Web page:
Puyallup Tribal Veterans joined Tribal and non-Tribal Veterans from around the country on Feb. 24 to celebrate the 73rd anniversary of the Iwo Jima Flag Raising and Ira Hayes Memorial Parade in Sacaton, AZ. There also to take part were Puyallup Tribal Councilmembers David Bean and Annette Bryan and Puyallup Tribal member Jaren Reed. With Puyallup Veterans Committee Chairman Clarence Tougaw and the Puyallup Veterans, David Bean and Annette Bryan presented Governor Stephen Roe Lewis of the Gila River Indian Community with a beaded King Salmon medallion as a gift from the Puyallup people.
“We raise our hands to you, to your leadership and your community,” David Bean said. “We thank you for your hospitality and taking such good care of our veterans.” David Bean then asked Governor Lewis to bring forward any of his fellow council members to receive a gift as well.
After he returned to the Puyallup reservation, David Bean said, “I have been invited many places to speak and witness many events as a Puyallup Tribal Council Member. One of the highest honors was to be invited to stand with, support, and march alongside our Puyallup Tribal Veterans. I am thankful for this opportunity to support our Puyallup Veterans and Tribal Veterans from all directions and I am thankful to Governor Lewis and the Gila River Indian Community for hosting such a beautiful event that honors the service and sacrifices of our Native American Veterans. Our hands are raised to you in appreciation.”
“I think that the Tribal Veterans really appreciated Tribal Council members coming to see what they do when they travel to be in parades,” Councilwoman Bryan said, “and I got to witness them carrying the flags with honor. It really was an honor to be invited to walk with them.”
“There is no higher honor than an invitation from our Veterans,” said Councilman Bean. “We have to stand by those who sacrificed to make sure we have the rights we have today – freedom of speech, freedom of assembly, freedom of the press – all those things our veterans fought for. But more importantly they fought for tribes and their sovereignty. Our past leaders have done so much more with so much less resources, so we have a responsibility today to continue on their legacy of hard work for the benefit of future generations.”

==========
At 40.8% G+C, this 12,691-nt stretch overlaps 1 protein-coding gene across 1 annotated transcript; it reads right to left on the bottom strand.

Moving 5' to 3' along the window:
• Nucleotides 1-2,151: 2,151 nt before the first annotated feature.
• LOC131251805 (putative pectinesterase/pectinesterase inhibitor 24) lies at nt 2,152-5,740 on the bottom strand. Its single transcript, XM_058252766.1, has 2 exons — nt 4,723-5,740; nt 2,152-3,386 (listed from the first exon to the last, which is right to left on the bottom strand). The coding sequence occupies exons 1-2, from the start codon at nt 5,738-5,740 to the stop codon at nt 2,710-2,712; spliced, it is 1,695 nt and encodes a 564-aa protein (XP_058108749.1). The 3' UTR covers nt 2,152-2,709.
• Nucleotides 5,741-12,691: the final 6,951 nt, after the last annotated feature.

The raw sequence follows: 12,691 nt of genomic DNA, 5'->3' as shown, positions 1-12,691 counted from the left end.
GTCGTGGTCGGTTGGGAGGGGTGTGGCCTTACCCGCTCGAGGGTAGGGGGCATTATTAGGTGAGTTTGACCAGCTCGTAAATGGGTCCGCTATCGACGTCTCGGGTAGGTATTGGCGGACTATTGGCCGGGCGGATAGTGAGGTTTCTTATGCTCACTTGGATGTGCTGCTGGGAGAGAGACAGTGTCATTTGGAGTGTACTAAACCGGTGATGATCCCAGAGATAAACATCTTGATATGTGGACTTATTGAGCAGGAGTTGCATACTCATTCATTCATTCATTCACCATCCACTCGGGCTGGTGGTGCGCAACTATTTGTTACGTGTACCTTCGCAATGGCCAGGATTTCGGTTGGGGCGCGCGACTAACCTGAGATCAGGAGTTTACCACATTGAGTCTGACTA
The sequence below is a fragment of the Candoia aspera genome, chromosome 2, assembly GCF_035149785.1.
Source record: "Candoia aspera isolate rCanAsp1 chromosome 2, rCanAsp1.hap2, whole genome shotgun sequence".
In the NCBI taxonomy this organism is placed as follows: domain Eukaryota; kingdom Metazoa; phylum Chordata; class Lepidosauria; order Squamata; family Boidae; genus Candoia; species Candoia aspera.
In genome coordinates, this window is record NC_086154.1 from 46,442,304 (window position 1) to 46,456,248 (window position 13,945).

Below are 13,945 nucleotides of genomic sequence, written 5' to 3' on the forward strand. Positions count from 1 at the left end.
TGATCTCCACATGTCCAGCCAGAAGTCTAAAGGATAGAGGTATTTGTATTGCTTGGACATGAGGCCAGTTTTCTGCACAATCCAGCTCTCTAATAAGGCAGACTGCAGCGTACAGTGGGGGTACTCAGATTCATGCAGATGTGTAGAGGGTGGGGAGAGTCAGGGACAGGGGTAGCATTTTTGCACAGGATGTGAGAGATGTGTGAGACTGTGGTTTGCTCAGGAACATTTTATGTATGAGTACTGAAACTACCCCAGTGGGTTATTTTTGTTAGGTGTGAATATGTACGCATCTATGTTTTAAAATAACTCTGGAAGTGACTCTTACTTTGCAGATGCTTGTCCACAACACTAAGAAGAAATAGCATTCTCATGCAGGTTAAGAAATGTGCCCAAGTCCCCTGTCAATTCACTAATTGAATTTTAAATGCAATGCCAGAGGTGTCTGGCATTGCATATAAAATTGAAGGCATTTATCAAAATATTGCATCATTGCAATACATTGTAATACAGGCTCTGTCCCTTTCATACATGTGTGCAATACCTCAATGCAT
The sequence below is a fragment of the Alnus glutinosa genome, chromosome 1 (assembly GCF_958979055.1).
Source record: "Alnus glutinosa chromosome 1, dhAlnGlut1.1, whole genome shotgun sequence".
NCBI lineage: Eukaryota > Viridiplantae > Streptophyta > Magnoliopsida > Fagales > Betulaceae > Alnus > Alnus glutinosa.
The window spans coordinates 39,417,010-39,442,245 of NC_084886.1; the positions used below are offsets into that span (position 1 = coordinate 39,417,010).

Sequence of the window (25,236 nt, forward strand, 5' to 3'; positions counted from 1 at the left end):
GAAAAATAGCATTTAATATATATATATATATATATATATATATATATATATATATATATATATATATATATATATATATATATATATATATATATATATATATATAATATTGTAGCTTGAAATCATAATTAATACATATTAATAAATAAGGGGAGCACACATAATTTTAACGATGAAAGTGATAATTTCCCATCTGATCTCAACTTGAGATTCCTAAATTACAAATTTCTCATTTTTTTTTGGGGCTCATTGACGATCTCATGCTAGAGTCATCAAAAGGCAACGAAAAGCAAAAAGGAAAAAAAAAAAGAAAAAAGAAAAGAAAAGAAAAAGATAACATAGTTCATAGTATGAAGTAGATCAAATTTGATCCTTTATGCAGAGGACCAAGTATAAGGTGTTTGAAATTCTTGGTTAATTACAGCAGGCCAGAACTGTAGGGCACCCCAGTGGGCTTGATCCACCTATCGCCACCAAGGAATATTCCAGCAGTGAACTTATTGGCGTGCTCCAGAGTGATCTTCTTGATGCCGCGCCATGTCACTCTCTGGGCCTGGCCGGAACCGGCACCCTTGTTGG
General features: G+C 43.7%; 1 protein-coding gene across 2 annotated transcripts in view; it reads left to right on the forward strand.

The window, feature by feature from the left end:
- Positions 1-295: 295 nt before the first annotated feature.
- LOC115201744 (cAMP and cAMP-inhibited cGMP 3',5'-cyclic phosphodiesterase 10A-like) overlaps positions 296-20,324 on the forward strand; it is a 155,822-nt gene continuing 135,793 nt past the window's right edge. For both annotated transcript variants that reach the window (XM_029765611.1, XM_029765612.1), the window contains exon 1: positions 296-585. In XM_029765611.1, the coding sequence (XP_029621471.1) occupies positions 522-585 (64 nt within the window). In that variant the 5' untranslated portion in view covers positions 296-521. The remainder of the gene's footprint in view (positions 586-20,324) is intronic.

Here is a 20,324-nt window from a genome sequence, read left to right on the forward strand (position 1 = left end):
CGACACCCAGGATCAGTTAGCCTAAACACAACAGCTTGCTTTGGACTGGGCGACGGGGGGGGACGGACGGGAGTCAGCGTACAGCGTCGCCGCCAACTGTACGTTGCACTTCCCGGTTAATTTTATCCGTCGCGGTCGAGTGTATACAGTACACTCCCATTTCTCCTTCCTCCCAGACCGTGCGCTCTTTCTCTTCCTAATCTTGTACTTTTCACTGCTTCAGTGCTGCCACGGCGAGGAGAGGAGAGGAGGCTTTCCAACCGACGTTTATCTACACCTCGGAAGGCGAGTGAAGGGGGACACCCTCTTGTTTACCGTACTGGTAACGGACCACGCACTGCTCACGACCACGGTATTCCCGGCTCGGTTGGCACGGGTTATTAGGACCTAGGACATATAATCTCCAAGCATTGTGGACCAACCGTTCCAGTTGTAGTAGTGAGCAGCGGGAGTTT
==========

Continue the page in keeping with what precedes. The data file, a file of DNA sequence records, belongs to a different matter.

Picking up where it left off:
This was the 15th year that Puyallup Veterans attended the anniversary celebration and parade. Clarence Tougaw remarked over how kindly the Puyallup visitors were treated, as they always are at this event. “It turned out to be a really, really good parade,” he said, “and the powwow going on at the outskirts of town was nice too. The weather was good and quite a few people showed up. And the place was full at the dinner for all the parade participants.”
He was especially pleased to have Tribal Council members there. “Tribal Council puts money up for all of us veterans, showing their appreciation for us, and we want them to see us out there representing the Tribe.” It also offered a chance for tribal leaders from different tribes to connect, share information and make new allies.
Clarence said he and the Puyallup Veterans would love to bring guests to this event next year, and even more so to the Veterans’ next trip to attend the 29th Annual Veterans of the Menominee Nation “Gathering of Warriors” Powwow, which is held on the Menominee Indian Reservation in the Woodland Bowl, Keshena, Wisconsin on May 18, 19, and 20.
“I wish we could get more vets involved. We’re always inviting people so please come and travel with us,” he said. For example, like the fight against the liquefied natural gas (LNG) plant that the Puyallup Tribe is engaged in here at home, Clarence Tougaw said that a drilling company is currently trying to drill into the Menominee Tribe’s water source at the back end of their reservation. Bringing Puyallup and Menominee tribal leadership together to discuss such matters would do wonders to help foster inter-tribal bonds. “All these events help get information passed among tribes and it’s all around good,” Clarence said.